Harvard's Crimson reports that Kaavya Viswanathan's How Opal Mehta Got Kissed, Got Wild, and Got a Life contains several passages that are strikingly similar to two books by Megan F. McCafferty -- the 2001 novel Sloppy Firsts and the 2003 novel Second Helpings.
The Crimson quotes McCafferty's agent Joanna Pulcini, according to whom the author found learned about the similarities on April 11 in an e-mail from a fan. Pulcini then notified Random House, which published both of McCafferty’s novels.
A 14-word passage, it would appear, is a verbatim reproduction from McCafferty’s book Sloppy Firsts, page 6 of which has the following passage:
"Sabrina was the brainy Angel. Yet another example of how every girl had to be one or the other: Pretty or smart. Guess which one I got. You’ll see where it’s gotten me."
On page 39 of Opal Mehta, there is a passage as follows:
"Moneypenny was the brainy female character. Yet another example of how every girl had to be one or the other: smart or pretty. I had long resigned myself to category one, and as long as it got me to Harvard, I was happy. Except, it hadn’t gotten me to Harvard. Clearly, it was time to switch to category two."
The Crimson points out that the italics appear in the originals, and goes on to show more similarities. For example, Page 237 of McCafferty’s book Sloppy Firsts has the following line:
"Finally, four major department stores and 170 specialty shops later, we were done."
Wonder of wonders, Kaavya Viswanathan's Opal Mehta on page 51, has this:
"Five department stores, and 170 specialty shops later, I was sick of listening to her hum along to Alicia Keys...."
It does not end there. McCafferty's second novel, Second Helpings, too, has its fair share of lines finding an echo in Opal Mehta. Consider page 67 of Second Helpings which has the following:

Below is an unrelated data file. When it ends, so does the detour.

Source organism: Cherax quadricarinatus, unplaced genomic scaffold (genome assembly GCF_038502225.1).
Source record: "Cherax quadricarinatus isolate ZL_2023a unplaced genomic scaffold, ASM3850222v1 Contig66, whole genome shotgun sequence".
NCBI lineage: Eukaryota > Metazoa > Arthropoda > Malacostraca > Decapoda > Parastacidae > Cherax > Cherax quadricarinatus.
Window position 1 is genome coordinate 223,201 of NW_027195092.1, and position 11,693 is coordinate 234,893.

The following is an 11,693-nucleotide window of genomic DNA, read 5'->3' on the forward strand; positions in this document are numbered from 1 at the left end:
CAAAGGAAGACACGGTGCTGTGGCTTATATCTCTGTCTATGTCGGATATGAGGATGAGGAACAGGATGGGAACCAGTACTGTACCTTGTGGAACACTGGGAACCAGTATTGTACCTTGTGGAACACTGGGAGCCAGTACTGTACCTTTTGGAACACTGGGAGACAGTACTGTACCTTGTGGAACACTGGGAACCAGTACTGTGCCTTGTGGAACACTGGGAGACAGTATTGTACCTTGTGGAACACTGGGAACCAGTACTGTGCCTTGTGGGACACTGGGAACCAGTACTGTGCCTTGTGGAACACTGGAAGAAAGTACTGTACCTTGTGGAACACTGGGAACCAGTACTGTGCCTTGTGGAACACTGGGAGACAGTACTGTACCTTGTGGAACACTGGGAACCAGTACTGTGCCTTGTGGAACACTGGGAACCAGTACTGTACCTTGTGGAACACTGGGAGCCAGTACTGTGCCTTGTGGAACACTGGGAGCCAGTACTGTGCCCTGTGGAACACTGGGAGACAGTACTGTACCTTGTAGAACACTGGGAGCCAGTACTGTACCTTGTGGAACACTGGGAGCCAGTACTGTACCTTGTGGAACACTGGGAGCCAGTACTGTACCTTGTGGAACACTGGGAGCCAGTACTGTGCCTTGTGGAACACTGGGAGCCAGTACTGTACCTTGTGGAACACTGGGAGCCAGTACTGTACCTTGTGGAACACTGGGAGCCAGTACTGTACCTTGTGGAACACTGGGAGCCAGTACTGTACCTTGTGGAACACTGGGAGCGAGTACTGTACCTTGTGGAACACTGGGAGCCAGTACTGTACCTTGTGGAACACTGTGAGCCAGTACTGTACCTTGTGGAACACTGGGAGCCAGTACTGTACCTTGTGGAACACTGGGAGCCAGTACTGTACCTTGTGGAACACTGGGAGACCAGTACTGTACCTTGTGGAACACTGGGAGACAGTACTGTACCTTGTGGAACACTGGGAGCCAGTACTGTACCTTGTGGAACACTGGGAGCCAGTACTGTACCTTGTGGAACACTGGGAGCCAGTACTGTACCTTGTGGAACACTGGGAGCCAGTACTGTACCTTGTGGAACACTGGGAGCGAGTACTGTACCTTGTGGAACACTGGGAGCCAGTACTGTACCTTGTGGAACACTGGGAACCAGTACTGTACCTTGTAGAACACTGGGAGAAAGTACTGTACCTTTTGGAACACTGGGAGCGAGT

"...but in a truly sadomasochistic dieting gesture, they chose to buy their Diet Cokes at Cinnabon."
And then page 46 of Opal Mehta, which has:
"In a truly masochistic gesture, they had decided to buy Diet Cokes from Mrs. Fields..."
The Crimson says Viswanathan, when asked to respond, just said, "No comment. I have no idea what you are talking about."
There has been no comment yet from her publishers, Little Brown yet, though critics have been scathing. The Crimson quotes Werner Sollors, the Cabot Professor of English Literature and Professor of African and African American Studies, as saying, "Judging by the excerpts you have assembled, and three department stores and 169 specialty shops later, it looks as though some strong version of anxiety of influence could clearly be detected in How Opal Mehta Got Kissed, Got Wild, and Got a Life, all the more so because of those miniscule variations that change ‘Human Evolution’ to ‘Psych’ in the hope of making the result less easily googleable."
What confounds the critics though is as to why the instances cited -- there were as many as 24 instances of such "parallels" -- found their way without even cosmetic changes to make detection difficult. On the other hand, the cosmetic changes, where introduced, are perhaps even more telling.
Also See: 10 Questions With Kaavya Viswanathan
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